Reflection and Responsibility

Philosophy and Public Affairs 42 (1):3-41 (2014)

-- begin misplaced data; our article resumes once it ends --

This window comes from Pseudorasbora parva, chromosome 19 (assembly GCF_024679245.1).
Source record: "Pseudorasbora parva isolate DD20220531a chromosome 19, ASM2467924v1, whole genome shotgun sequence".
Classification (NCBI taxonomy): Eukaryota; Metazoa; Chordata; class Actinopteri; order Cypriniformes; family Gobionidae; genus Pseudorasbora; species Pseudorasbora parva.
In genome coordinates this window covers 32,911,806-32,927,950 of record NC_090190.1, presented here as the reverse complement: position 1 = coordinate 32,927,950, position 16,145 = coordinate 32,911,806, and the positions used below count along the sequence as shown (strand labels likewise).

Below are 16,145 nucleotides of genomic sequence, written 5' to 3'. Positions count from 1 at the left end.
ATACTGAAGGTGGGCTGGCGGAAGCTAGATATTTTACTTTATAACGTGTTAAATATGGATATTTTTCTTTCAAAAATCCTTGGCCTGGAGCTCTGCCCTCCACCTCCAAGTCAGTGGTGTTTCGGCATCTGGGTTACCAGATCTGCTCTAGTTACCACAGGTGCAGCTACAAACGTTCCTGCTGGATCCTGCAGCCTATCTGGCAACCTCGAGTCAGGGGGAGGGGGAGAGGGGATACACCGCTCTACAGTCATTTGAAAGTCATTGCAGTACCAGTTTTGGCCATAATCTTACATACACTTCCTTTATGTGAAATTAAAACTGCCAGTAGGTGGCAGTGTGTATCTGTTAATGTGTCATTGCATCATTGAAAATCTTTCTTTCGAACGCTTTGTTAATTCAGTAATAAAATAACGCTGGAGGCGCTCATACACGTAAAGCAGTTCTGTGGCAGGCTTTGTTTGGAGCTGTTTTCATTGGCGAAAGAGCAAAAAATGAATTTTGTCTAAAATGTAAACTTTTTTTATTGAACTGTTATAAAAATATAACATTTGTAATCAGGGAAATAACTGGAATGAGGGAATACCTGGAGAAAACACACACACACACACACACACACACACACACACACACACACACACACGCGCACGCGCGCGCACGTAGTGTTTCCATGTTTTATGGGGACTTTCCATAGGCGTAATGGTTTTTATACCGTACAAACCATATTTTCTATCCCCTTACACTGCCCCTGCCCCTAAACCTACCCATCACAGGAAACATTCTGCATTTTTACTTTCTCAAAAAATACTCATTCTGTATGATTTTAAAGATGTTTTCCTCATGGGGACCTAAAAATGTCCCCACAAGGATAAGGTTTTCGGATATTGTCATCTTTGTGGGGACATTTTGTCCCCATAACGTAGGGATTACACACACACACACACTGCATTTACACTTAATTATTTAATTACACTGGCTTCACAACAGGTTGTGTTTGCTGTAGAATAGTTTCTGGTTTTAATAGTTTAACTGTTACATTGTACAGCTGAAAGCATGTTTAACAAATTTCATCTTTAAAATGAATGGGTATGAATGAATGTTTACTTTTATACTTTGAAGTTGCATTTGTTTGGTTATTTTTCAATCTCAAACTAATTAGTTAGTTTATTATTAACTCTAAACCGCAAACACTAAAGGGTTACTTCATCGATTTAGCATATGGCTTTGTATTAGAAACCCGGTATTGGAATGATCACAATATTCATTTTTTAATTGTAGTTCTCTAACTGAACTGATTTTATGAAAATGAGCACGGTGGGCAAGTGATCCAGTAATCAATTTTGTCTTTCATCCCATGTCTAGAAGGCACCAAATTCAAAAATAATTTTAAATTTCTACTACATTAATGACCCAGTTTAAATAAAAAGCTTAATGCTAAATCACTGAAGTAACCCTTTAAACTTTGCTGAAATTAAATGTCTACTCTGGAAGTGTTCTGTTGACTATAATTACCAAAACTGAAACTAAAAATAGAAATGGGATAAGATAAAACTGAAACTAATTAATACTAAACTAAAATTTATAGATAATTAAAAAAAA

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A common line of thought claims that we are responsible for ourselves and our actions, while less sophisticated creatures are not, because we are, and they are not, self-aware. Our self-awareness is thought to provide us with a kind of control over ourselves that they lack: we can reflect upon ourselves, upon our thoughts and actions, and so ensure that they are as we would have them to be. Thus, our capacity for reflection provides us with the control over ourselves that grounds our responsibility. I argue that this thought is subtly, but badly, confused. It uses, as its model for the control that grounds our responsibility, the kind of control we exercise over ordinary objects and over our own voluntary actions: we represent to ourselves what to do or how to change things, and then we bring about that which we represent. But we cannot use this model to explain our responsibility for ourselves and our actions: if there is a question about why or how we are responsible for ourselves and our actions, it cannot be answered by appeal to a sophisticated, self-directed action. There must be some more fundamental account of how or why we are responsible. I replace the usual account with a novel but natural view: responsible mental activity can be modeled, not as an ordinary action, but as the settling of a question. This shift will require abandoning the tempting but troublesome thought that responsible activity involves discretion and awareness—which, I argue, we must abandon in any case.
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